There will be two names on the ballot papers when Venezuelans go to the polls this Sunday, but it is a third that lingers on voters’ lips as they prepare to choose their next president: Hugo Chavez.
The charismatic and controversial socialist leader whose death on 5 March precipitated the bitter emergency election campaign of the past few weeks will cast a long shadow over whichever man succeeds him.
That man is likely to be the country’s acting President and Chavez’s anointed heir, 50-year-old Nicolas Maduro, who, with his bellicose rhetoric and questionable campaign style, is expected to trounce the opposition leader, Henrique Capriles, this weekend. Opinion polls have kept the socialist candidate more than 10 percentage points ahead of his rival throughout the brief campaign, which came to a close on Thursday with a pair of competing rallies.
While Capriles addressed a large crowd in the north-western city of Acarigua, in the capital, Caracas, Maduro was joined onstage yesterday – the last day of campaigning – in front of hundreds of thousands of supporters by the Argentinian former football star Diego Maradona, and by Chavez’s brother, Adan.
“Truly, Chavez was the Christ of the poor”, Maduro declared during his speech, ending 10 intense days of electioneering in each of Venezuela’s 24 states. Maduro has maintained his poll lead in large part by describing himself as “Chavez’s son”, and by clinging relentlessly to the legacy of his late mentor.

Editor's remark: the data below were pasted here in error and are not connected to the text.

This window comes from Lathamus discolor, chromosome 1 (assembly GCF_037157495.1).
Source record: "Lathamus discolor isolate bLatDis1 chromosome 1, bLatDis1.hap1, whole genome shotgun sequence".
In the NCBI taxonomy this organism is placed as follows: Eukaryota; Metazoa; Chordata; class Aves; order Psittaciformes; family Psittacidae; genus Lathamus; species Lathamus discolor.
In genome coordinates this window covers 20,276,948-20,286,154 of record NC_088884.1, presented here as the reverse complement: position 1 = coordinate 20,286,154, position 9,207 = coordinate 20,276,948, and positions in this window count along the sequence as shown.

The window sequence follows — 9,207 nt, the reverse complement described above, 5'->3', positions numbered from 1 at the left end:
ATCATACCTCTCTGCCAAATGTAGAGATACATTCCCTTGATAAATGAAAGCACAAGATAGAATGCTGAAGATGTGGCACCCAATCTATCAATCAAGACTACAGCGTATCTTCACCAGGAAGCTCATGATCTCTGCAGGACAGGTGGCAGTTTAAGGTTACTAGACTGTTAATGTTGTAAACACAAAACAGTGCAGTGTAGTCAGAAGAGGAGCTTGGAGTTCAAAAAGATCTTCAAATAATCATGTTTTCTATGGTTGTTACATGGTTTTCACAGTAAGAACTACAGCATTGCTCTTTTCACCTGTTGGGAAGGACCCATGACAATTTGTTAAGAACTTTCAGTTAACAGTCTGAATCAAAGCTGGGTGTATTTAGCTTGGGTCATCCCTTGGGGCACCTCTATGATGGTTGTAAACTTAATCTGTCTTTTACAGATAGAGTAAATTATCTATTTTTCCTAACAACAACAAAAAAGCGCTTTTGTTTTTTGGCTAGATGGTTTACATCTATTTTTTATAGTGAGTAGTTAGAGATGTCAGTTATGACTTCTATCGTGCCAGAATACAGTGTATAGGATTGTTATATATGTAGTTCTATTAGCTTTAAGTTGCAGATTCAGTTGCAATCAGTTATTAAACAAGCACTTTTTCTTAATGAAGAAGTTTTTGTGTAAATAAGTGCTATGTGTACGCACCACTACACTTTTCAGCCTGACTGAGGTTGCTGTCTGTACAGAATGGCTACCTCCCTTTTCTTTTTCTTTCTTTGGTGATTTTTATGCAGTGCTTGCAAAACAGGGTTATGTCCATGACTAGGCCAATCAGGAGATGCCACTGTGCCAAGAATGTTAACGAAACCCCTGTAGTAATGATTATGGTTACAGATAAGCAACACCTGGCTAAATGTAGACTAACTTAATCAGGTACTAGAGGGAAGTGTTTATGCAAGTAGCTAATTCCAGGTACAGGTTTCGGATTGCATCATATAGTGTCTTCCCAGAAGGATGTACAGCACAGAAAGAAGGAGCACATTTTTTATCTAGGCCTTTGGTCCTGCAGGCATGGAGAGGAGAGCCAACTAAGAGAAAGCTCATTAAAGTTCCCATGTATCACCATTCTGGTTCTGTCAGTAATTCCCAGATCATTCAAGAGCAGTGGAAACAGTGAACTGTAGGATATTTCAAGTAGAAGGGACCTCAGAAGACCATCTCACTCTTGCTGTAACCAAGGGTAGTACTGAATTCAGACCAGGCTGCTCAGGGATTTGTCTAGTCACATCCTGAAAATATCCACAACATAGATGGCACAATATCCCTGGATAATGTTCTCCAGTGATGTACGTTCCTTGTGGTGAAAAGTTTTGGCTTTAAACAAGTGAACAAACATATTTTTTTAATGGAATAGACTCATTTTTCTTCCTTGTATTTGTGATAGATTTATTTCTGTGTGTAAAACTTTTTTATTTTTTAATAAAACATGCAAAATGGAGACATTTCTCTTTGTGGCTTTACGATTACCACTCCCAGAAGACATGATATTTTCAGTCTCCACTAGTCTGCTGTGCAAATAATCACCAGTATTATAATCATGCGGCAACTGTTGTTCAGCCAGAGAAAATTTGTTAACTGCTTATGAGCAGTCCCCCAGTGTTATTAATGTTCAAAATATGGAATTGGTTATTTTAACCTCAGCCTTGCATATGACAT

The website MaduroDice.com (“Maduro Says”) counts the number of times the socialist candidate has mentioned Chavez since his death from cancer brought an end to his 14-year rule. Averaging over 200 times per day, Maduro’s tally currently stands at over 6,500. Reacting to the statistic on state television, the acting president joked, “When I heard how many times I had said our leader’s name I felt embarrassed; I thought, ‘That’s very little!’”
Maduro has also been at pains to ape his predecessor’s political style in an effort to reassure his inherited Chavista support base of his ability to emulate the charismatic leadership it craves. A bus driver and union leader prior to his political career, Maduro has nonetheless taken to dressing in the late president’s signature military fatigues, which marked out Chavez as a former paratrooper.
Though considered a somewhat lesser orator than Chavez, Maduro has also inherited his populist predecessor’s habit of making lengthy, unpredictable speeches. On the campaign trail, he has mocked his opponent mercilessly, recently leading his supporters in the ‘Capriles Dance’: a jittery, shoulder-wobbling action, comical to the salsa-keen nation.
Over the past six weeks, Venezuela has witnessed the socialist candidate calling his opponents “the heirs of Hitler”, stating that anyone that voted against him would be “cursed”, and openly requesting that US President Barack Obama call off alleged plans “to assassinate my opponent and cause chaos”. Maduro, who has routinely criticised the US during his campaign, even accused the CIA of deliberately causing Chavez’s fatal illness.